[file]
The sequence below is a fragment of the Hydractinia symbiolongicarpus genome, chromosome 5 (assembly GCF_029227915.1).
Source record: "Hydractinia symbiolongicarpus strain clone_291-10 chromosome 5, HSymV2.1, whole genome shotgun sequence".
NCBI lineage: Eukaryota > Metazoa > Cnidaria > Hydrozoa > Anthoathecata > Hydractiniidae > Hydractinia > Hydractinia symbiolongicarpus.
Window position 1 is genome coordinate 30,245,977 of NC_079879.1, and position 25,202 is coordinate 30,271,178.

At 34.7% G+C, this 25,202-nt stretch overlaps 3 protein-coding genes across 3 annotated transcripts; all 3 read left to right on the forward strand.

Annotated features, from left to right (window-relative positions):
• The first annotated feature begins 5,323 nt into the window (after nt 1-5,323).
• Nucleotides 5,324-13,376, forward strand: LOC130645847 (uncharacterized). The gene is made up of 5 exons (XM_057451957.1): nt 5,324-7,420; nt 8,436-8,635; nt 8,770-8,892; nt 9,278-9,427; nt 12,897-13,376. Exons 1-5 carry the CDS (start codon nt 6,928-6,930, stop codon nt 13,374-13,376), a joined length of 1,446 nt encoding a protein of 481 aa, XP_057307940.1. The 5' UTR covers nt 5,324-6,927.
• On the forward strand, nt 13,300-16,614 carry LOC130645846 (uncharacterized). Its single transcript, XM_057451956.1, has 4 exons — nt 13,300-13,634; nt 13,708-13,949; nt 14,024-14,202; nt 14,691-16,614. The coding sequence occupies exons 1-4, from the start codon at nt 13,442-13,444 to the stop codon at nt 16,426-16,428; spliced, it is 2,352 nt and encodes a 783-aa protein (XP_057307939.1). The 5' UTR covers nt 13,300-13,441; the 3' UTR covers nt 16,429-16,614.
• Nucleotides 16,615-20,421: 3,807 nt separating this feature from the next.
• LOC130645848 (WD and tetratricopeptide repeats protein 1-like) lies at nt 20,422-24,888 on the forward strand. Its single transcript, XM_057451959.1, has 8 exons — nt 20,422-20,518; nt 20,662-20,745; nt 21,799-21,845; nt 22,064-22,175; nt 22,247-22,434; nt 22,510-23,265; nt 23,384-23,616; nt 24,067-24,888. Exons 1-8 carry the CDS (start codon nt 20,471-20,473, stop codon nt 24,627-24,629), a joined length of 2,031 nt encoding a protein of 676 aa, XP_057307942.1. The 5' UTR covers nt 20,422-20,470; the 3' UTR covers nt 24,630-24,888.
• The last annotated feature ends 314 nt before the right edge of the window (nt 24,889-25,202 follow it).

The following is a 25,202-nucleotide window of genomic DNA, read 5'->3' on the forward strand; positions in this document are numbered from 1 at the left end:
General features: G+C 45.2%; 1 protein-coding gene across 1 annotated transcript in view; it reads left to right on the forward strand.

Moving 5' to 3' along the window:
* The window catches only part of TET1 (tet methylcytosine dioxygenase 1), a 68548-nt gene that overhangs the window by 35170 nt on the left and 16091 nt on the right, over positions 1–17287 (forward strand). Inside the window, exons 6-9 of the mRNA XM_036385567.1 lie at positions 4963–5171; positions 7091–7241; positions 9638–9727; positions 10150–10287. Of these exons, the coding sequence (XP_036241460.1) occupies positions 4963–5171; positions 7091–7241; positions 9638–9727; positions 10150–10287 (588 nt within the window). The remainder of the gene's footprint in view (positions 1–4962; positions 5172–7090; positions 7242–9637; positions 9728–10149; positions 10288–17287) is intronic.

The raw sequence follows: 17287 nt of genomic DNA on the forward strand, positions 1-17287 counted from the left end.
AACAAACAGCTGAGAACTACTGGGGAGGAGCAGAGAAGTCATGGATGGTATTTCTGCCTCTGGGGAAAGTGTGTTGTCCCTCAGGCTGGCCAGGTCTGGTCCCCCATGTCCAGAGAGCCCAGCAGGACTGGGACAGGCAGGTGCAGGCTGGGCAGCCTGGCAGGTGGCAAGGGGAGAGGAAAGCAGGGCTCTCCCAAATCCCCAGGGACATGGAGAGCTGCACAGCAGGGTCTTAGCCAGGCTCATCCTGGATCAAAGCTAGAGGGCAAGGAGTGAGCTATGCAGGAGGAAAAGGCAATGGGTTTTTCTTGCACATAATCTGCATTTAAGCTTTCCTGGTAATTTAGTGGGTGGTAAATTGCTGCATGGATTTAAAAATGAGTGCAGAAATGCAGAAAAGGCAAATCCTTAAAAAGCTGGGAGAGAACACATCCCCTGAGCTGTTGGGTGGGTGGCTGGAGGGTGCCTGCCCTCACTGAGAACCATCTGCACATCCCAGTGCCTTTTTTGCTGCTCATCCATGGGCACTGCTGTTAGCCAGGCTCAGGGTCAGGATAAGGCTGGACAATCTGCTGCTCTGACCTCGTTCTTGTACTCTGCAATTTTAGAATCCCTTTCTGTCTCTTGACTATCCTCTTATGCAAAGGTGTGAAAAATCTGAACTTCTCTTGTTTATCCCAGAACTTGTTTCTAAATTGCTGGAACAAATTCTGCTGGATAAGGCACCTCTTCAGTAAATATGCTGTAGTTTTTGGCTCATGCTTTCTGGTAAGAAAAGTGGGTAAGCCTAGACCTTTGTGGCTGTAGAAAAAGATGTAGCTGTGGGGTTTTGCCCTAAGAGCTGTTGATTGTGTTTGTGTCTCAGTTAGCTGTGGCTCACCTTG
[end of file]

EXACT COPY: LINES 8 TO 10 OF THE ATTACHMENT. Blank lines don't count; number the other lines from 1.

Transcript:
• Nucleotides 5,324-13,376, forward strand: LOC130645847 (uncharacterized). The gene is made up of 5 exons (XM_057451957.1): nt 5,324-7,420; nt 8,436-8,635; nt 8,770-8,892; nt 9,278-9,427; nt 12,897-13,376. Exons 1-5 carry the CDS (start codon nt 6,928-6,930, stop codon nt 13,374-13,376), a joined length of 1,446 nt encoding a protein of 481 aa, XP_057307940.1. The 5' UTR covers nt 5,324-6,927.
• On the forward strand, nt 13,300-16,614 carry LOC130645846 (uncharacterized). Its single transcript, XM_057451956.1, has 4 exons — nt 13,300-13,634; nt 13,708-13,949; nt 14,024-14,202; nt 14,691-16,614. The coding sequence occupies exons 1-4, from the start codon at nt 13,442-13,444 to the stop codon at nt 16,426-16,428; spliced, it is 2,352 nt and encodes a 783-aa protein (XP_057307939.1). The 5' UTR covers nt 13,300-13,441; the 3' UTR covers nt 16,429-16,614.
• Nucleotides 16,615-20,421: 3,807 nt separating this feature from the next.